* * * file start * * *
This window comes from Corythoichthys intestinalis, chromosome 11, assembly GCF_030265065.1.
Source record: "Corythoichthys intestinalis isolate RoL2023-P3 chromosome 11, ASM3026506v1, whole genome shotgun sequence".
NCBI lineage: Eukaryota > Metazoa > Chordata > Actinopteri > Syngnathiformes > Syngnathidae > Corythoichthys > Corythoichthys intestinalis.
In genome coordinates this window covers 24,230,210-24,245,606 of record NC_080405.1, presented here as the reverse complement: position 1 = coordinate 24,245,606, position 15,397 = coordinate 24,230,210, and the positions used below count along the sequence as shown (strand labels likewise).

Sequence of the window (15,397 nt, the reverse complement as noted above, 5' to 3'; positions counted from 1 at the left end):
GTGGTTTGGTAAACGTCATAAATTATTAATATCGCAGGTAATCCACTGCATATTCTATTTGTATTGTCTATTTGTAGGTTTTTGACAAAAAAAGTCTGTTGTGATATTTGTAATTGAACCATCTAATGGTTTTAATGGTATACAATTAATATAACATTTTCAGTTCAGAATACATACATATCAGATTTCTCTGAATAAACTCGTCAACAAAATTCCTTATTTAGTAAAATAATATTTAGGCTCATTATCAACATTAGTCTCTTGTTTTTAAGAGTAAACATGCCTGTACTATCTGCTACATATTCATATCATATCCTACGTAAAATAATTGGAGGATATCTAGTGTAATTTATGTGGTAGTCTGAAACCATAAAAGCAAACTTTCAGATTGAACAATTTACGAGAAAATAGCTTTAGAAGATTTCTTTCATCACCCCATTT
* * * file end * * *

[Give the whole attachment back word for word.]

This window comes from Corythoichthys intestinalis, chromosome 11, assembly GCF_030265065.1.
Source record: "Corythoichthys intestinalis isolate RoL2023-P3 chromosome 11, ASM3026506v1, whole genome shotgun sequence".
NCBI lineage: Eukaryota > Metazoa > Chordata > Actinopteri > Syngnathiformes > Syngnathidae > Corythoichthys > Corythoichthys intestinalis.
In genome coordinates this window covers 24,230,210-24,245,606 of record NC_080405.1, presented here as the reverse complement: position 1 = coordinate 24,245,606, position 15,397 = coordinate 24,230,210, and the positions used below count along the sequence as shown (strand labels likewise).

Sequence of the window (15,397 nt, the reverse complement as noted above, 5' to 3'; positions counted from 1 at the left end):
GTGGTTTGGTAAACGTCATAAATTATTAATATCGCAGGTAATCCACTGCATATTCTATTTGTATTGTCTATTTGTAGGTTTTTGACAAAAAAAGTCTGTTGTGATATTTGTAATTGAACCATCTAATGGTTTTAATGGTATACAATTAATATAACATTTTCAGTTCAGAATACATACATATCAGATTTCTCTGAATAAACTCGTCAACAAAATTCCTTATTTAGTAAAATAATATTTAGGCTCATTATCAACATTAGTCTCTTGTTTTTAAGAGTAAACATGCCTGTACTATCTGCTACATATTCATATCATATCCTACGTAAAATAATTGGAGGATATCTAGTGTAATTTATGTGGTAGTCTGAAACCATAAAAGCAAACTTTCAGATTGAACAATTTACGAGAAAATAGCTTTAGAAGATTTCTTTCATCACCCCATTT